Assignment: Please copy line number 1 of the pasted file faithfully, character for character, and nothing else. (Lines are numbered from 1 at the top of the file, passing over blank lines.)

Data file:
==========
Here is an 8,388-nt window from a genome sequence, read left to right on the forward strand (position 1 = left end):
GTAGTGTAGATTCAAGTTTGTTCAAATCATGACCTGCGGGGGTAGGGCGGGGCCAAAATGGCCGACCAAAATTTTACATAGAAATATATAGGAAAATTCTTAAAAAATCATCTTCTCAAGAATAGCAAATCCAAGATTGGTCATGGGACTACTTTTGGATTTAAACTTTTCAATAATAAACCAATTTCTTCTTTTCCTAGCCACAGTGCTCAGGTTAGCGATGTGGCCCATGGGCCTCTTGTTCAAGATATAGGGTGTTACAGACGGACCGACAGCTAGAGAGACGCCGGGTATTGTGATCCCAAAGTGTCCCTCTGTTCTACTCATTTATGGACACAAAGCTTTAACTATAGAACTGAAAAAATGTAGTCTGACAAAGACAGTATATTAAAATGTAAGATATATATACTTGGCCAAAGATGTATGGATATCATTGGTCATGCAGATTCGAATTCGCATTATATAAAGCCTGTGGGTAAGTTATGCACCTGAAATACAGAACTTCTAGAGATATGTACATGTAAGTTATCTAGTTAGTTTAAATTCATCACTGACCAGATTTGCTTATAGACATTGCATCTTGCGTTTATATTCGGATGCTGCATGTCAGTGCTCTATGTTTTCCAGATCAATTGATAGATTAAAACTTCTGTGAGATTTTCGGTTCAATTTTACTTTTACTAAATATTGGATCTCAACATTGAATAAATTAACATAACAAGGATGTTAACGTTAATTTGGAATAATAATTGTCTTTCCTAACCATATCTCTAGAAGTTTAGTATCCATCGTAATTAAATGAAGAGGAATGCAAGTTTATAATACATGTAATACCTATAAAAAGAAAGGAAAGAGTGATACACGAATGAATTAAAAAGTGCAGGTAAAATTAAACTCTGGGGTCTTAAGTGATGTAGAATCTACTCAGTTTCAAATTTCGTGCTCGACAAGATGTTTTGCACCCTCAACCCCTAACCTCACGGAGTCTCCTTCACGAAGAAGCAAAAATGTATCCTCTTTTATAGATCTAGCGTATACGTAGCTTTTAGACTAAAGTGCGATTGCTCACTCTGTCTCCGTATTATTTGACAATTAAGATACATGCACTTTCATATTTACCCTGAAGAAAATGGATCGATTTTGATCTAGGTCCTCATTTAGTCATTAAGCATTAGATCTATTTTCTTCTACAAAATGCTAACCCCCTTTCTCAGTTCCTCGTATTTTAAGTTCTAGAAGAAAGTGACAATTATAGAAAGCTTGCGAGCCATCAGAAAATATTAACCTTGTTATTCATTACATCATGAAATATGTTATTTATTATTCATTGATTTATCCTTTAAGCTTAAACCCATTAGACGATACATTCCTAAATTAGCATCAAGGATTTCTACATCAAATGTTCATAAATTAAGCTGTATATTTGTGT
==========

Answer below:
Here is an 8,388-nt window from a genome sequence, read left to right on the forward strand (position 1 = left end):